FRANTZ (113 PG-13)
starts 04/14/2017

FRANTZ

SUMMARY

In the aftermath of WWI, a young German who grieves the death of her fiancé in France meets a mysterious Frenchman who visits the fiancé’s grave to lay flowers.
Director: François Ozon
Writers: François Ozon (screenplay), Philippe Piazzo (in collaboration with)
Stars: Pierre Niney, Paula Beer, Ernst Stötzner

REVIEW

Versatile French writer-director François Ozon is arguably as successful as any contemporary auteur at consistently taking his audience by surprise. But his uncharacteristically sombre drama Frantz represents a distinct departure for a film-maker whose love of mischief has often been his foremost trait. A black-and-white period piece in French and German, Frantz is arguably one of the straightest films Ozon has made – in both the dramatic and the sexual senses – but his complex sensibilities and fine-tuned irony are very evident in a mature work that transcends genre pastiche to be intellectually stimulating and emotionally satisfying.

Alongside a fine performance by Pierre Niney (Jalil Lespert’s Yves Saint-Laurent), the film offers a terrific showcase for German actress Paula Beer, whose profile will receive a deserved boost. With distinct appeal to older viewers, as well as to Ozon’s devoted constituency, Frantz should have solid presence on the upmarket international art-house circuit.

Named after a character who remains a haunting absence, the film is inspired by Ernst Lubitsch’s 1932 drama Broken Lullaby. Ozon’s setting is a small town in Germany after World War One, where young Anna (Beer) is mourning the death of her fiancé Frantz, killed in combat. One day, a young man is spotted laying flowers on Frantz’s grave; he is a Frenchman, Adrien (Niney), and he tells Anna that he and Frantz were friends.

Seeing him as a link to her lost love, Anna introduces him to Frantz’s parents (Ernst Stötzner, Marie Gruber), who overcome their resistance to entertaining a former enemy and welcome him into their family. Others in town, however, are not so welcoming, and Adrien’s presence becomes a bone of contention. But the family does not yet know the whole truth of Adrien’s story, and later, when Anna goes to join him in France – in one of the film’s most powerfully realised passages – more truths will emerge.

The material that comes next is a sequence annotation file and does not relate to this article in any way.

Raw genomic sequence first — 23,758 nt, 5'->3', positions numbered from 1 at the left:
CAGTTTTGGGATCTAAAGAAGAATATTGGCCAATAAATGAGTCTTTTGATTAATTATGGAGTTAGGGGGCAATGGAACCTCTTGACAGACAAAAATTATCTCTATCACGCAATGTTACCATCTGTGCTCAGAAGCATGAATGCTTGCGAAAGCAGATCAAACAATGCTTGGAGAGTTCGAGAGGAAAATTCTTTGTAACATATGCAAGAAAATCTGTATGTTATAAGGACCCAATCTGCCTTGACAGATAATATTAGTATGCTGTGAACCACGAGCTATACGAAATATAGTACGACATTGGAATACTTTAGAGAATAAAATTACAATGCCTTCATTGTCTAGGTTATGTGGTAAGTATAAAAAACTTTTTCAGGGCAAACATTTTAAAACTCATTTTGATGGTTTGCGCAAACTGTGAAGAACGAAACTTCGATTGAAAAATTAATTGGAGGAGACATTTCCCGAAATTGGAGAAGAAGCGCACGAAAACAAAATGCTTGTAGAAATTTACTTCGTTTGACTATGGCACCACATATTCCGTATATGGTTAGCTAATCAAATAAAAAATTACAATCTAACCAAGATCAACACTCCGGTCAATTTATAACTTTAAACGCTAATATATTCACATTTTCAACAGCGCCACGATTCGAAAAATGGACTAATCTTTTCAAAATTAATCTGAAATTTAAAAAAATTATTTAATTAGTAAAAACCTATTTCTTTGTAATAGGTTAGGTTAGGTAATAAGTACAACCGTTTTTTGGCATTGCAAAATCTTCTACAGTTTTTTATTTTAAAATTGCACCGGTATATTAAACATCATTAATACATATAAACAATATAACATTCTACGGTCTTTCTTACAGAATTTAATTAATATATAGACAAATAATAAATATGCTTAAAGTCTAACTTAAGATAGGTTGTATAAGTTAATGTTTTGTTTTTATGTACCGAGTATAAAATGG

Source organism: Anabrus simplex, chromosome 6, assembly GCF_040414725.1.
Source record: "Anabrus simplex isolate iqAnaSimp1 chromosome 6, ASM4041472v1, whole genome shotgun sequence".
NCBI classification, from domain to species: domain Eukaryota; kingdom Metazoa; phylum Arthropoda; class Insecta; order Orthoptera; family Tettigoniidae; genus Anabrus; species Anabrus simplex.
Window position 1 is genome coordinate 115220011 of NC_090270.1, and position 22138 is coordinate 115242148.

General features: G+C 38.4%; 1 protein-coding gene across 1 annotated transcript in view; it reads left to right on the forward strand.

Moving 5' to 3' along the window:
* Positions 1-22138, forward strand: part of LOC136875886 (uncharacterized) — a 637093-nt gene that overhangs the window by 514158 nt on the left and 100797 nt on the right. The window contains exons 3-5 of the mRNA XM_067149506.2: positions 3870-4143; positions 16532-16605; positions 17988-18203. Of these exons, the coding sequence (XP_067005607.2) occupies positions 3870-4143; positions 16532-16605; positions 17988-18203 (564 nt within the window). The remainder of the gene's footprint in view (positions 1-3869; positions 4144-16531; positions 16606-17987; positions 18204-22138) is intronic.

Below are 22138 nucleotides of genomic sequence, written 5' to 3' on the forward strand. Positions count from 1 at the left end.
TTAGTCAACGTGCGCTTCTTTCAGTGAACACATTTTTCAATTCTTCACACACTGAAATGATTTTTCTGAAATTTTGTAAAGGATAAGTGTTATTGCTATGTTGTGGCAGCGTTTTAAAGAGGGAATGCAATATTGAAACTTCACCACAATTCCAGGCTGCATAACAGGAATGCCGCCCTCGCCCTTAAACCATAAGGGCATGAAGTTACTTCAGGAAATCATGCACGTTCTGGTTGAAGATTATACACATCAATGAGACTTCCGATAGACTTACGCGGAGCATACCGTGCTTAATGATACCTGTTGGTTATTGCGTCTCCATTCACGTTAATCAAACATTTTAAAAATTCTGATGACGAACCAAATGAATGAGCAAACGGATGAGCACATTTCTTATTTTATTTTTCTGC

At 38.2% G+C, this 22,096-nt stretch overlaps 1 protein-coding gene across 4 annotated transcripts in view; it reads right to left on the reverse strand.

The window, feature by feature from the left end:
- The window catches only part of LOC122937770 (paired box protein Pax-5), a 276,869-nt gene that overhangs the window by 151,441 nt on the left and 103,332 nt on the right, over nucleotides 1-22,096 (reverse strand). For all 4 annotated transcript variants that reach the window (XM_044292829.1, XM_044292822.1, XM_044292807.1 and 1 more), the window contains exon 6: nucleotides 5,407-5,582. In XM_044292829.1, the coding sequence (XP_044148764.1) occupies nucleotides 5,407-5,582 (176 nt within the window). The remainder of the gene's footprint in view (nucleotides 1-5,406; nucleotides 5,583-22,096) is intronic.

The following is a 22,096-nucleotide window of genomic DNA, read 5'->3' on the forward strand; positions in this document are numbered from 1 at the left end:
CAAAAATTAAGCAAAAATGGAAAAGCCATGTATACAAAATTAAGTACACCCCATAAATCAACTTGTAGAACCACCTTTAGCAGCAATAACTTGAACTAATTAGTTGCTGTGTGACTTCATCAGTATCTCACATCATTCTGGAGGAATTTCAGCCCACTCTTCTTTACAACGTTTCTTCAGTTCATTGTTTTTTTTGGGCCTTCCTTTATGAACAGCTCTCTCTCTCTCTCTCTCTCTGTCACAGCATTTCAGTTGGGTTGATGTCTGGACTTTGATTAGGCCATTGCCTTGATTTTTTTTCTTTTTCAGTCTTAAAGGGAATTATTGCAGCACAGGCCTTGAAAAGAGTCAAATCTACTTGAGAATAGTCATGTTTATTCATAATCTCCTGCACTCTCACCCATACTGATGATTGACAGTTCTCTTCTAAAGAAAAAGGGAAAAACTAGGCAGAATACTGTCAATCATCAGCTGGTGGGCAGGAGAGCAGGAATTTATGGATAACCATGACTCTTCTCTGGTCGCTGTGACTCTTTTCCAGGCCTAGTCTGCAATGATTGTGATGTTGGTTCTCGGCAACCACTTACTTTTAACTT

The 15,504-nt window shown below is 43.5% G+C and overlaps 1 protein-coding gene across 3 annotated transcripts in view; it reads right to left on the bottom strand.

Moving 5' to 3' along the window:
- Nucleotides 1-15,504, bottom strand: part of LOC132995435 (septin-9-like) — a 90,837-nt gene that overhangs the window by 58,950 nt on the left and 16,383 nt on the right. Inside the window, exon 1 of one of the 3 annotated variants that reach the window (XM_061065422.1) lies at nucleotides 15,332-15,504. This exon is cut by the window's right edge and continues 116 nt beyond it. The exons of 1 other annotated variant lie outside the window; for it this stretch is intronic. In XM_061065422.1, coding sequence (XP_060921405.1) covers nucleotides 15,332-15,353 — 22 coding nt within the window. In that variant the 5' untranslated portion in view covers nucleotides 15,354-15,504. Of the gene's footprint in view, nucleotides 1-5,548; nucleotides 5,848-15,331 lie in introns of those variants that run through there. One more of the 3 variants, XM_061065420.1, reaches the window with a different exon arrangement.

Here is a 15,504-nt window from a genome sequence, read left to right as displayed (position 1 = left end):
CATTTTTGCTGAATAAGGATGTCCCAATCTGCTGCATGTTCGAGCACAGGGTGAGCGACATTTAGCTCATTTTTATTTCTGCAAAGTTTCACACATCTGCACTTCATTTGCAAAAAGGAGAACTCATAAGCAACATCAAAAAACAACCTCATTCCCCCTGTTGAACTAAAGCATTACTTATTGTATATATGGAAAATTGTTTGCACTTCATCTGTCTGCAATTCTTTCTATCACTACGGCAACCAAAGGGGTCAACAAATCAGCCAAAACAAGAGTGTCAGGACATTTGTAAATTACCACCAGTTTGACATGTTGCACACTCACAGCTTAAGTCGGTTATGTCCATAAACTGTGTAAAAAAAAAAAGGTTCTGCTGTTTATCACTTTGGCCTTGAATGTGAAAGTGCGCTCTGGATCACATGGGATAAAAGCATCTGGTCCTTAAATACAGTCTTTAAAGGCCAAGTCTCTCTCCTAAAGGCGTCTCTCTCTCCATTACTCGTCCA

Ozon earlier attempted costume melodrama in the more demonstratively playful English-language Angel (2007), but here he’s in an altogether more sombre mood; he takes to period evocation with absolute confidence, although a certain studiousness sometimes makes the drama feel more detached than it might be. The obvious stylistic comparison is with Michael Haneke’s black-and-white historical piece The White Ribbon, although Ozon’s dramatic intentions are altogether different; it’s likely, however, that Ozon’s art department, like Haneke’s, has studied the work of pioneering photographer August Sander. There are also hints of the historical reconstruction of Edgar Reitz’s Heimat series – all of which is by way of saying that Ozon has been extremely successful in evoking both period ambience and a convincingly German dramatic flavour.

Pascal Marti’s fine black-and-white photography – with occasional subtle detours into colour – is composed and painterly, and in both German and French-set sequences, the art and costume departments, the latter under Pascaline Chavanne, excel. The discerning Ozon touch especially shows in his casting. Beer is magnetic as a woman at once recovering from loss and looking towards the future: her Anna becomes increasingly strong and complex as the film proceeds, and her subtle playing, often downplayed to the point of being enigmatic, finally achieves the kind of emotional heft that would have befitted the heroines of Max Ophüls (another master whose influence Ozon seems to be channeling).

A special Ozon stroke, however, is the casting of Pierre Niney – a delicate, even feminine actor whose manner is at odds with the more conventional romantic profile another director might have chosen for Adrien. Niney’s presence teasingly nudges us into seeking the homoerotic subtexts that are a constant with Ozon, and even if we’re misled to some degree, Niney’s fascinating, subtly neurotic performance as Adrien certainly adds another layer to the film’s richness.

– Jonathan Romney, Screen Daily

TODAY'S SHOWTIMES

Toni Erdmann (162 R) 4:45PM  8:00PM  
Moonlight (110 R) 9:30PM  
Lion (118) 4:20PM  6:50PM  9:20PM  
La La Land (128 PG-13) 4:10PM  6:50PM  9:30PM  
Paterson (118 R) 4:15PM  6:45PM  
I Am Not Your Negro (95 PG-13) 4:40PM  7:10PM  9:25PM